Click to learn more about author Laura Madsen.
Welcome to the Dear Laura blog series! As I’ve been working to challenge the status quo on Data Governance – I get a lot of questions about how it will “really” work. I’ll be sharing these questions and answers via this DATAVERSITY® series. In 2019, I wrote the book “Disrupting Data Governance” because I firmly believe that poor Data Governance programs are getting in the way of data programs being as successful as possible.
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After much perseverance, I managed to get executive management to organize as a Data Governance committee. Then they populated it with the wrong areas. Its name promptly got changed to something that gave the impression that it was about shiny tools and magic problem-solving unicorns. Fortunately, they left my original governance terms of reference untouched. The meeting agenda started off dominated by shiny unicorns. But I took your book’s advice and Trojan-horsed my governance agenda into those unicorns. And they’re slowly coming around to actually confronting the policy decisions around Data Management. However, I think some are starting to spook at the enormity of the governance bits and are starting to focus back on the delivery of the tools. How do I stop tool-preoccupation from hijacking my fragile governance program?
Suzanne in Sydney”
Typically, organizations focus on tools to help control what feels like an overwhelming task. They assign too high of value to the software and too low a price on the effort to get it to a useful state. There are a few things you can do to get your executive council to snap out of their obsession with tools.
1. Disband the council – before you heave over from shock, hear me out. You said in your description that it took forever to get them there and once you got them there it wasn’t the “right” people, and on top of all of that, you’ve had a difficult time getting them to focus on the “right” things. All in all, I don’t think they are serving the purpose you need them to. There is nothing agile about councils and if they insist on steering you aground sometimes it is better to cut your losses.
2. Insist that if they are going to go down this path of tools that you first, before spending one dollar, do a proof of concept. Sometimes (and I do emphasize sometimes), the complexity and cost of the effort become clear in a quick POC and scares them away. It’s particularly true if your organization hasn’t finalized the basics of DG – which is likely true in your case based on some of your comments. Any tool can only help you to the degree that you can define data and formalize processes.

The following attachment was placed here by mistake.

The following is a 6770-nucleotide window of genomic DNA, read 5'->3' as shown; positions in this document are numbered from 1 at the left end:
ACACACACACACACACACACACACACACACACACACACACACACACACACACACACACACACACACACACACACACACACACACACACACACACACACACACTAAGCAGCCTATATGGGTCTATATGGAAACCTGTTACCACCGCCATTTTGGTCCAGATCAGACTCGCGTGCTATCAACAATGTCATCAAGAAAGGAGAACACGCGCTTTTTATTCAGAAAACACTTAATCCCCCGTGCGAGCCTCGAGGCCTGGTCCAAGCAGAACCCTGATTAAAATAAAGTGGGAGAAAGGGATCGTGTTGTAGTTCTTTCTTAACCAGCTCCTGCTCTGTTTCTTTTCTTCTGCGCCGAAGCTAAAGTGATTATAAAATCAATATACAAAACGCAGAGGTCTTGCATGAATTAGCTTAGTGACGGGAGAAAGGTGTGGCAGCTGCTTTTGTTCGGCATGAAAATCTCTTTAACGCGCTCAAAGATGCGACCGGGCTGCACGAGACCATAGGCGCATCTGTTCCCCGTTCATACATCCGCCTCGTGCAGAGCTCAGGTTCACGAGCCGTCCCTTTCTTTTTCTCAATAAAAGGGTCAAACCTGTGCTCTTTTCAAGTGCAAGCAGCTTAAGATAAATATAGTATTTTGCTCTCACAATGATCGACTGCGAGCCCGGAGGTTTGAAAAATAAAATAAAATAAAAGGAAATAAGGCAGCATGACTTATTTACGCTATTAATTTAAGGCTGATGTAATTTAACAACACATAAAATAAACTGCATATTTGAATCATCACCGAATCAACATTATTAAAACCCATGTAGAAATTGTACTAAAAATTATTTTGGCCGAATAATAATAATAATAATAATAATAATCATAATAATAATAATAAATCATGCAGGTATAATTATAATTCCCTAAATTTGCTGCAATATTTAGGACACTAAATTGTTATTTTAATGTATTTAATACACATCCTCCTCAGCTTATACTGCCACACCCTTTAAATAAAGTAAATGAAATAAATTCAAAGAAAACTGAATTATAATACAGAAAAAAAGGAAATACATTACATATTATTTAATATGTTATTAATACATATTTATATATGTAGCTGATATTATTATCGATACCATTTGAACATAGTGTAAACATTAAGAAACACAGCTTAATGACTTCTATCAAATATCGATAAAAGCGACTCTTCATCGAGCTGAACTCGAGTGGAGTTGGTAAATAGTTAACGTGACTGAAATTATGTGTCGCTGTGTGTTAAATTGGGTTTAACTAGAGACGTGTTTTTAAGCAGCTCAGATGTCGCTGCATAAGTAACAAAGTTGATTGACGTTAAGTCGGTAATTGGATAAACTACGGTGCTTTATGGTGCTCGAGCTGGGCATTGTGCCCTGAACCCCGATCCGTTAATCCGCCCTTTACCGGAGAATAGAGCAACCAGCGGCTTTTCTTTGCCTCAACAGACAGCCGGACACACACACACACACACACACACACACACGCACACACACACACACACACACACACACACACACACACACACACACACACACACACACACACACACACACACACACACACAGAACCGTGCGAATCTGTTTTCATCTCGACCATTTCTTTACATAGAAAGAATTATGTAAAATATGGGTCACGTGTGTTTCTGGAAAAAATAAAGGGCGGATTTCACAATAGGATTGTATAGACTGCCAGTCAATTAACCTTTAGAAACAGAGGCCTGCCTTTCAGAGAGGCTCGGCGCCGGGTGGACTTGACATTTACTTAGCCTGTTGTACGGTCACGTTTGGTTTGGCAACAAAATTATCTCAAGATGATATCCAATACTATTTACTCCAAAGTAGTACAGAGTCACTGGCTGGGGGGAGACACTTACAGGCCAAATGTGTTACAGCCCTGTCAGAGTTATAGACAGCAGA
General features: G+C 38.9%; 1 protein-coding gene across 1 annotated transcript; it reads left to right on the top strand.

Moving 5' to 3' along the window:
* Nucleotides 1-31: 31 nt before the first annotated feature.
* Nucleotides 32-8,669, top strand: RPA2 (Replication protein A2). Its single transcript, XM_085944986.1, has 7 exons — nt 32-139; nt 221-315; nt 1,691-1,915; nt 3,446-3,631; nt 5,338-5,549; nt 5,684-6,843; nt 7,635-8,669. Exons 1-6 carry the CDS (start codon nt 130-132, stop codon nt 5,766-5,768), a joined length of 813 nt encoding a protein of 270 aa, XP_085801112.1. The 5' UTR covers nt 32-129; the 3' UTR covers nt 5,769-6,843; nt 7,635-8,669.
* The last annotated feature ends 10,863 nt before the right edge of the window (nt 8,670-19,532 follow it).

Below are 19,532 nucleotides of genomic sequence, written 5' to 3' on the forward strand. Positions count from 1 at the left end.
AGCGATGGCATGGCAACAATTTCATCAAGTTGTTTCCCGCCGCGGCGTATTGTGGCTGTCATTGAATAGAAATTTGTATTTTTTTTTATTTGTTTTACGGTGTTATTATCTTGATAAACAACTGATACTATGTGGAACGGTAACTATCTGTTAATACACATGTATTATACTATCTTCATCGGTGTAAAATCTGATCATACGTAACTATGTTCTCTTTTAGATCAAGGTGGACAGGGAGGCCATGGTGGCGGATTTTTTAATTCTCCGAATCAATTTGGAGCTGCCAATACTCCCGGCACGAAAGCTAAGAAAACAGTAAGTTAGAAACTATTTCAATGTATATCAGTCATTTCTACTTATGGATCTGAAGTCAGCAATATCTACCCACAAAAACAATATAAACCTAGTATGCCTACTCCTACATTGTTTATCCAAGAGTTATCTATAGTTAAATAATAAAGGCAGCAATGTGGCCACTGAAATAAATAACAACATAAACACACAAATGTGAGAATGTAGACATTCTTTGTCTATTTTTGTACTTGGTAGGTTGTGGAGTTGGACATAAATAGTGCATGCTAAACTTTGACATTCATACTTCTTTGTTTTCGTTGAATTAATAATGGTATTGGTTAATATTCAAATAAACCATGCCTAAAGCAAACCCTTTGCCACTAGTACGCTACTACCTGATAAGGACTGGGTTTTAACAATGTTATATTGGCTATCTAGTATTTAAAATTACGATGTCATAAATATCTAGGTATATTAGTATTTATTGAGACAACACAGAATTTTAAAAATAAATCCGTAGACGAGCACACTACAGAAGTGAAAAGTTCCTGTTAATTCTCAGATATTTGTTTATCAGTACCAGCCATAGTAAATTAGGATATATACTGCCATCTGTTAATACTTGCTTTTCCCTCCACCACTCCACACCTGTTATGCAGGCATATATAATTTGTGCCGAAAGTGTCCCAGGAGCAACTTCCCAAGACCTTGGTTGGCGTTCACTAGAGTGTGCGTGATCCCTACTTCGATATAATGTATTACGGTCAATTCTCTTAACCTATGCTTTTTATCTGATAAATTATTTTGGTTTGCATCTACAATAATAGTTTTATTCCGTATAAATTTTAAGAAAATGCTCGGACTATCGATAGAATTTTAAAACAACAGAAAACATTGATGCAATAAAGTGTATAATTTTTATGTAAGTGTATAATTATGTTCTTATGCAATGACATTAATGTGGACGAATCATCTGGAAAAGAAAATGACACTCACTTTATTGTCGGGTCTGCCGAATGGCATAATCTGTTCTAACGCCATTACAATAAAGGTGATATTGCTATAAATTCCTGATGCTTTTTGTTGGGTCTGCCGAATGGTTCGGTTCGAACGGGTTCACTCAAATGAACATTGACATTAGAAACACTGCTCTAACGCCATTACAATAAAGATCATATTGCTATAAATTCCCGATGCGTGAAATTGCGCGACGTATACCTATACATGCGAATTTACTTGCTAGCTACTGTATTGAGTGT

3. If you are not in the position to disband the council or insist on a POC you may have one more trick up your sleeve. Create a plan that includes a tool in the future. This has a couple of benefits. First, it’s a plan and executives love plans – particularly ones that help them budget. Second, it allows you to get some key foundational pieces in place before any tool is acquired. It’s like you’re saying “Yes, but not yet.”
I happen to know that it’s also the time of year when leaders realize they have a little money left on their ledgers and a mad scramble to acquire things begins. Ask any vendor, the fourth quarter is bananas. Trouble is, particularly for a floundering Data Governance program, shelf-ware becomes a liability in the form of a request for return on investment (ROI). Let’s cover a few things assuming you acquired a tool earlier than you wanted to.
The good news is if you stuck to the top data catalog tools in the market you should be fine. They all do basically what you need them to do. Since your leader put the cart before the horse, I would ask her to allow you the opportunity to run a pilot project first. That buys you some time before someone asks you for a return on investment (ROI). Collect a few projects that might work (ideally small, achievable, and valuable) and get her or a group of stakeholders to sign off on one. That first step is really important. You should pick the projects that you’re comfortable with, but you don’t want to be the final arbiter of the decision, you know, just in case.
With that same stakeholder group (or just your leader) request that since you weren’t asked about the timing of the tool acquisition that you also get a pass for the first year on any requests for an ROI. The pilot project is now your proving ground for Data Governance and without an ROI breathing down your neck you’re back in the lead.
It is not an ideal scenario. In a perfect world, some of that communication, planning, and process-building would have been done first. Then a tool would have been selected to ensure that it meets the needs of what you identified. But we all know that the world of Data Governance is not ideal and sometimes you have to make the best of a not ideal situation. The good news is you have their attention.
Hang in there. Organizations need people like you to keep them on the straight and narrow.
Do you have a question about Data Governance you’d like me to answer? Email me at Laura at viagurus dot com.